Released earlier this month, the album Big Apple Blues is the result of a collaboration between scholar, professor, and Pulitzer Prize-winning poet Yusef Komunyakaa and soul and blues music man Tomás Doncker, and backed up by a number of talented musicians: David Barnes on harmonica and sometimes adding his vocals, Nick Rolfe on keyboards and also adding his voice to the mix, Josh David on bass and the third vocalist, James Dellatacoma on guitar, Mike Faulkner on drums, Mac Gollehon on horns, and Alan Grubner on strings. The lyrical prowess of Komunyakaa, the musical dexterity of Doncker, and the instrumental skills of the above-mentioned musicians make for a clean, passionate, and engrossing sound.
No big surprises await the listener in Big Apple Blues, which is comforting in its well-executed familiarity. For those who know New York, the songs clearly resonated some of the history and culture of the city. They go from bold to smooth, rustic to sophisticated, sounding at times old school and in others very avant-garde. The complexity of the composition is all the more interesting when one finds out that the album was created over a couple of months only.
The album in a way takes you on a jazz-inspired musical tour of the city. The opening track “Big Apple Blues” conveys the image of a darkened jazz club, filled with plumes of smoke and swaying bodies. The tambourine in “Can’t Say No” sets a higher tempo that transports you to an impromptu neighbourhood jam session in the middle of a hot summer night when no one could sleep in the first place. “The New Day” gives hope to the hard worker for a better day, while “Hellfighters of Harlem”, featuring a spoken-word section by Komunyakaa, discusses the important and dark topic of war.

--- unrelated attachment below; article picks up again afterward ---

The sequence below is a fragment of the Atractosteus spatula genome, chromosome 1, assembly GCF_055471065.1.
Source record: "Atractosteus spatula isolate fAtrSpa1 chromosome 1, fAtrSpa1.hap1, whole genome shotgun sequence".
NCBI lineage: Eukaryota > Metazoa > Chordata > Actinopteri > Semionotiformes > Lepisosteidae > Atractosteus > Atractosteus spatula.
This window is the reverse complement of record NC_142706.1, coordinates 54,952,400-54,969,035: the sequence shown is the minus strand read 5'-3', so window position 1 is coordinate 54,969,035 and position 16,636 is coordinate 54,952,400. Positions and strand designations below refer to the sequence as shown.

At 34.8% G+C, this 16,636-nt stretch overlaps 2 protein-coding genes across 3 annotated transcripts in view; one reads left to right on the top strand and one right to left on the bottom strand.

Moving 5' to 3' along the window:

“At This Midnight Hour” is quite the relaxing listen, and both Doncker’s vocals and the guitar work in “Little Blue Room” stand out. The gentle yet upbeat ballad “Coney Island” contrasts with the fun, almost lighthearted “That Horse”. The following song, “Ground Zero”, is perhaps one that all listeners can connect with, seeing as how everyone has seen the devastation at that location following the events of September 11, 2001. It comes in sharp contrast with its predecessor and its follow-up, “Fun City”, a Motown-inspired number with a Latin American twist that ends the album on a light note.
Fans of jazz and lovers of New York will probably enjoy the musical tour of New York that Tomás Doncker offers them on the album Big Apple Blues. More information is available on Tomas Doncker’s Facebook page.
Pictures provided by Independent Music Promotions.
First published here on Blogcritics.